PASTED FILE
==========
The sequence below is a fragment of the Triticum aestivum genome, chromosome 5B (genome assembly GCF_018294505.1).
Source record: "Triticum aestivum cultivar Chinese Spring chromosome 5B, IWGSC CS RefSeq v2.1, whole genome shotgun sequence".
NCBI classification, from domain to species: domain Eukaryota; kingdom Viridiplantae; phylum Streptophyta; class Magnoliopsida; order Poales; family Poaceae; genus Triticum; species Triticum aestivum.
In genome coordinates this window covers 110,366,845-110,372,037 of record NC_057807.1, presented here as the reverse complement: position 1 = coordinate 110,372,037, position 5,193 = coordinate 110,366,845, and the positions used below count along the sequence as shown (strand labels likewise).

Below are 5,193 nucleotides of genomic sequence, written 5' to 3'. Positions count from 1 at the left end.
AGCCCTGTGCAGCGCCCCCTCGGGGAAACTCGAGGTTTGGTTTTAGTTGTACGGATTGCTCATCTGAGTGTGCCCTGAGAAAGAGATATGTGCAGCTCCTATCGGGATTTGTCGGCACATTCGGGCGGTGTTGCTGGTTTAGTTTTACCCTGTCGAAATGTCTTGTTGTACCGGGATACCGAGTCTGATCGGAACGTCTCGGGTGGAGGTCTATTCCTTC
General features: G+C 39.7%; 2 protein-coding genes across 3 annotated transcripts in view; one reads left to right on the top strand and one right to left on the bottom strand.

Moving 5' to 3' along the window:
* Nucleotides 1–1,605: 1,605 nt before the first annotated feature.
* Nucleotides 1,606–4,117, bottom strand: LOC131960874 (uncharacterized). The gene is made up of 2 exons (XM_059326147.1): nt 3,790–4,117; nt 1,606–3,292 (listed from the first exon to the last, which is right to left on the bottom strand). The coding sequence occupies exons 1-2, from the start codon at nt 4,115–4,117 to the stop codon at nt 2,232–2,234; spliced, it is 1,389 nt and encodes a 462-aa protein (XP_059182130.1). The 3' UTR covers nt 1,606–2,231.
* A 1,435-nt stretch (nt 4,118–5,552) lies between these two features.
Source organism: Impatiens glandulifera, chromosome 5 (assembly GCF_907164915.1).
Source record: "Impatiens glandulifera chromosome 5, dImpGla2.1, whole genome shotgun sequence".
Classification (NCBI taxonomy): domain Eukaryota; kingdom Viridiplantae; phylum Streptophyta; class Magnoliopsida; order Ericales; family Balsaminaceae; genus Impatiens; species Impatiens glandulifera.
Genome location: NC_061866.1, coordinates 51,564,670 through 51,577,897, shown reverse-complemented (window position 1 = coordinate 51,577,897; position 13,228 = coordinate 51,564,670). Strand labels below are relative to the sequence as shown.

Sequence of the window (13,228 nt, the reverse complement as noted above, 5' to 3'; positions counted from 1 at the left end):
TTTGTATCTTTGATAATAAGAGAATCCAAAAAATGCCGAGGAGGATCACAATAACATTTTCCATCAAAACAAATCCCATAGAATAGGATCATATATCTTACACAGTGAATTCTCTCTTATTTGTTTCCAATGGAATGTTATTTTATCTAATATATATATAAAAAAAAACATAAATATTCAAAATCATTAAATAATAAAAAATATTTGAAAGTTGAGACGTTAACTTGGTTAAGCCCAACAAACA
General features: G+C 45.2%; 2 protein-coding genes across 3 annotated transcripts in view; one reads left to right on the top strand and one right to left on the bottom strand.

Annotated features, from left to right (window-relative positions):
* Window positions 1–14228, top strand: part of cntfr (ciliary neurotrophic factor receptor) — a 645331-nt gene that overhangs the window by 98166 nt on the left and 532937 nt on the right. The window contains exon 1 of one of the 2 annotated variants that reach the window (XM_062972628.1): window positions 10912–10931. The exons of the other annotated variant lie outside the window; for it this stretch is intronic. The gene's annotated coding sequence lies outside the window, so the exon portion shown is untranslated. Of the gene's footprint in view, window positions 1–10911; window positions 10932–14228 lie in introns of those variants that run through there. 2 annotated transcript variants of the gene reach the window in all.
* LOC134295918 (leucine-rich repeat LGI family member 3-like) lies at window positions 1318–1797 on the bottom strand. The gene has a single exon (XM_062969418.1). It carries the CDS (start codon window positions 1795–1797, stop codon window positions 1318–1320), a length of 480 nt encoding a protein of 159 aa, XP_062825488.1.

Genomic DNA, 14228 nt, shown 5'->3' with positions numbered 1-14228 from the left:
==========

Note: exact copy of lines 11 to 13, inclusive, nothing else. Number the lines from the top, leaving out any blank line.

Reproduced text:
* A 1,435-nt stretch (nt 4,118–5,552) lies between these two features.
Source organism: Impatiens glandulifera, chromosome 5 (assembly GCF_907164915.1).
Source record: "Impatiens glandulifera chromosome 5, dImpGla2.1, whole genome shotgun sequence".